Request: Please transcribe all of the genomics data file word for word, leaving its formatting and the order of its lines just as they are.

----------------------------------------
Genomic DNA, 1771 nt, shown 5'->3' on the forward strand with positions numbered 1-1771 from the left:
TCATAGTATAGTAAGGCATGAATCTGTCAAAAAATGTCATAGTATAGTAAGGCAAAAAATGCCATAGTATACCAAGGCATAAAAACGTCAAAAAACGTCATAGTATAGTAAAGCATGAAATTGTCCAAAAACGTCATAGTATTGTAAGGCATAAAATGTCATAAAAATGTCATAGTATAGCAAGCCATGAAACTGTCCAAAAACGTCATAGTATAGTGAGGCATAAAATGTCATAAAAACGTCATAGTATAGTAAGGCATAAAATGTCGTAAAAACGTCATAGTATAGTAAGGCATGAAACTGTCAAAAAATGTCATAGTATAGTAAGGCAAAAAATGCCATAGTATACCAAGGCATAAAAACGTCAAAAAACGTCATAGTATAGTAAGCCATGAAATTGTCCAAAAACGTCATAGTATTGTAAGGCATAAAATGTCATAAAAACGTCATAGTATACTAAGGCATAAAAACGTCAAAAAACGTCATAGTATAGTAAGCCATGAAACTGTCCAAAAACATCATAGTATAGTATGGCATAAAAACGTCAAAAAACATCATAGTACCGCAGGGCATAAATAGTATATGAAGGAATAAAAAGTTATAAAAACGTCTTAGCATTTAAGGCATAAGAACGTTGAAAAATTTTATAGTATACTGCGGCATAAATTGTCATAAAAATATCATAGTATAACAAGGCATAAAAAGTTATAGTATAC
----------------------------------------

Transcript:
Genomic DNA, 1771 nt, shown 5'->3' on the forward strand with positions numbered 1-1771 from the left:
TCATAGTATAGTAAGGCATGAATCTGTCAAAAAATGTCATAGTATAGTAAGGCAAAAAATGCCATAGTATACCAAGGCATAAAAACGTCAAAAAACGTCATAGTATAGTAAAGCATGAAATTGTCCAAAAACGTCATAGTATTGTAAGGCATAAAATGTCATAAAAATGTCATAGTATAGCAAGCCATGAAACTGTCCAAAAACGTCATAGTATAGTGAGGCATAAAATGTCATAAAAACGTCATAGTATAGTAAGGCATAAAATGTCGTAAAAACGTCATAGTATAGTAAGGCATGAAACTGTCAAAAAATGTCATAGTATAGTAAGGCAAAAAATGCCATAGTATACCAAGGCATAAAAACGTCAAAAAACGTCATAGTATAGTAAGCCATGAAATTGTCCAAAAACGTCATAGTATTGTAAGGCATAAAATGTCATAAAAACGTCATAGTATACTAAGGCATAAAAACGTCAAAAAACGTCATAGTATAGTAAGCCATGAAACTGTCCAAAAACATCATAGTATAGTATGGCATAAAAACGTCAAAAAACATCATAGTACCGCAGGGCATAAATAGTATATGAAGGAATAAAAAGTTATAAAAACGTCTTAGCATTTAAGGCATAAGAACGTTGAAAAATTTTATAGTATACTGCGGCATAAATTGTCATAAAAATATCATAGTATAACAAGGCATAAAAAGTTATAGTATAC